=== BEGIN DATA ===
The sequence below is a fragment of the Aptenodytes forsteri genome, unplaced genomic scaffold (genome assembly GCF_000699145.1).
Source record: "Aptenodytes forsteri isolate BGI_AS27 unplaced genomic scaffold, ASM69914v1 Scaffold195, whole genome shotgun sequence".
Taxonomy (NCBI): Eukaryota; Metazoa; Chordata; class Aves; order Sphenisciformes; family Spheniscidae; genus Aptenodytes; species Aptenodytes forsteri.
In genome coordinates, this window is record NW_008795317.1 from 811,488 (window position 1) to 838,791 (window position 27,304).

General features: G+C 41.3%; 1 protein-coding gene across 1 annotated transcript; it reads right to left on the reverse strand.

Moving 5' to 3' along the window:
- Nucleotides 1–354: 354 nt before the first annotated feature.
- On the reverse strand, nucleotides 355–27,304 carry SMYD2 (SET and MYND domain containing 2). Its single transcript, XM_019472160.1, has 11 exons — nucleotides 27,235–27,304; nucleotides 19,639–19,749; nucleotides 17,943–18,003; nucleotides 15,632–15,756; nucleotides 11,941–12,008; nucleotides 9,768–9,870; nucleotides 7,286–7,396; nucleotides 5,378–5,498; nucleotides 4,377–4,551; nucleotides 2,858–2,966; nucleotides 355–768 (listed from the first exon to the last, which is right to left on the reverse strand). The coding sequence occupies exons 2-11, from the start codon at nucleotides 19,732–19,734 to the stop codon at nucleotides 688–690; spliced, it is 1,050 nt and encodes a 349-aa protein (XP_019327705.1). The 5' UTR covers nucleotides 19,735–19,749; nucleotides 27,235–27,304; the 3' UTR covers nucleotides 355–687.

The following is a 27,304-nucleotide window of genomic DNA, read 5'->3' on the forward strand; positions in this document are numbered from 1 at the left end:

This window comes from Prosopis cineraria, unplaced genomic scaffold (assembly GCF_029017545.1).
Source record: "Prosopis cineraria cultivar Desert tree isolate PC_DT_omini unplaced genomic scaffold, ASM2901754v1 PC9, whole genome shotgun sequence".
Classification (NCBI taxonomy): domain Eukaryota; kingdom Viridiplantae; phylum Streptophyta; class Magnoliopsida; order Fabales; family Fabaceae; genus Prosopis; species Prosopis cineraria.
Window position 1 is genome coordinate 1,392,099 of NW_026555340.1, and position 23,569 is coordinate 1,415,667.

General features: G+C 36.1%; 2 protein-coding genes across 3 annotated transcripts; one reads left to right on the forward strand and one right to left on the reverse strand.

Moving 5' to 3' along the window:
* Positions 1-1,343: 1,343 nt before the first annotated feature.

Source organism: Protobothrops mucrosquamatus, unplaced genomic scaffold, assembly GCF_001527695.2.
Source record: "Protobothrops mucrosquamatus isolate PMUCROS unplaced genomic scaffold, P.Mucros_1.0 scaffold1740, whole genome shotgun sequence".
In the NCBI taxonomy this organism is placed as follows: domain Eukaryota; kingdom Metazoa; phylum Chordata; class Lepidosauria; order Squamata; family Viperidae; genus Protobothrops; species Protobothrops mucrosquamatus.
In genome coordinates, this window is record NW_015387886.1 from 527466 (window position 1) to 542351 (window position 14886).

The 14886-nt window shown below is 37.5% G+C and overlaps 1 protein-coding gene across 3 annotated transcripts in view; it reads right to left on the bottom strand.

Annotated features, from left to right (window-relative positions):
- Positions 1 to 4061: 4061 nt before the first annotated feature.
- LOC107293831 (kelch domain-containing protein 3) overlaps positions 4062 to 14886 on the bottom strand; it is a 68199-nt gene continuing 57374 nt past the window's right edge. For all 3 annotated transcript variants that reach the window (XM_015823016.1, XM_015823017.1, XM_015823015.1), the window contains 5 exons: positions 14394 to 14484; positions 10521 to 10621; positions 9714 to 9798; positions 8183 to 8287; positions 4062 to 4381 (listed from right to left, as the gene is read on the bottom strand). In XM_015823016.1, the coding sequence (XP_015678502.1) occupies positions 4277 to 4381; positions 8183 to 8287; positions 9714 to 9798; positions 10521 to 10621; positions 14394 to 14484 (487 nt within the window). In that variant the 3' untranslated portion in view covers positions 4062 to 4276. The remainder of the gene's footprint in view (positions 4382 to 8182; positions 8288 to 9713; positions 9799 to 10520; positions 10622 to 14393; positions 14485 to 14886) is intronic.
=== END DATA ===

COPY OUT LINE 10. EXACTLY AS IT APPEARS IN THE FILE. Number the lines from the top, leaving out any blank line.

This window comes from Prosopis cineraria, unplaced genomic scaffold (assembly GCF_029017545.1).